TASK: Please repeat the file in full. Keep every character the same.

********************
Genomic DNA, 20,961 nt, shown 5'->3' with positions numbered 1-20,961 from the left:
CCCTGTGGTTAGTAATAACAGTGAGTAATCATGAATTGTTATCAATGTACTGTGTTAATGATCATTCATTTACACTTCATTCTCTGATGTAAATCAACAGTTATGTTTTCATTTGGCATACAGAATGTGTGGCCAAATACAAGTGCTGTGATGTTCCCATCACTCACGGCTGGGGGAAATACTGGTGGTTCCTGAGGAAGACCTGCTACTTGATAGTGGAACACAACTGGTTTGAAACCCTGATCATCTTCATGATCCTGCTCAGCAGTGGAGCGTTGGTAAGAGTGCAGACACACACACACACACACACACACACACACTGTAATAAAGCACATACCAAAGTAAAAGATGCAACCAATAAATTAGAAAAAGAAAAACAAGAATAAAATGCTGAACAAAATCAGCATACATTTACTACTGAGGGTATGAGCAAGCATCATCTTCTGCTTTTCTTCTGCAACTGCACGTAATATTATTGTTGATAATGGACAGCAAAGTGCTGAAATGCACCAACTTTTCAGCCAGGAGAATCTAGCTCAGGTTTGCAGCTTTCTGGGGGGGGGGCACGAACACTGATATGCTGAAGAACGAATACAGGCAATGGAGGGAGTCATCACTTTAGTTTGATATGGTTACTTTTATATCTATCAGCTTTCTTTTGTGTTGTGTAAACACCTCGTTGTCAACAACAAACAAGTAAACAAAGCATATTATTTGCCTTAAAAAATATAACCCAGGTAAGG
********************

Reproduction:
Genomic DNA, 20,961 nt, shown 5'->3' with positions numbered 1-20,961 from the left:
CCCTGTGGTTAGTAATAACAGTGAGTAATCATGAATTGTTATCAATGTACTGTGTTAATGATCATTCATTTACACTTCATTCTCTGATGTAAATCAACAGTTATGTTTTCATTTGGCATACAGAATGTGTGGCCAAATACAAGTGCTGTGATGTTCCCATCACTCACGGCTGGGGGAAATACTGGTGGTTCCTGAGGAAGACCTGCTACTTGATAGTGGAACACAACTGGTTTGAAACCCTGATCATCTTCATGATCCTGCTCAGCAGTGGAGCGTTGGTAAGAGTGCAGACACACACACACACACACACACACACACACTGTAATAAAGCACATACCAAAGTAAAAGATGCAACCAATAAATTAGAAAAAGAAAAACAAGAATAAAATGCTGAACAAAATCAGCATACATTTACTACTGAGGGTATGAGCAAGCATCATCTTCTGCTTTTCTTCTGCAACTGCACGTAATATTATTGTTGATAATGGACAGCAAAGTGCTGAAATGCACCAACTTTTCAGCCAGGAGAATCTAGCTCAGGTTTGCAGCTTTCTGGGGGGGGGGCACGAACACTGATATGCTGAAGAACGAATACAGGCAATGGAGGGAGTCATCACTTTAGTTTGATATGGTTACTTTTATATCTATCAGCTTTCTTTTGTGTTGTGTAAACACCTCGTTGTCAACAACAAACAAGTAAACAAAGCATATTATTTGCCTTAAAAAATATAACCCAGGTAAGG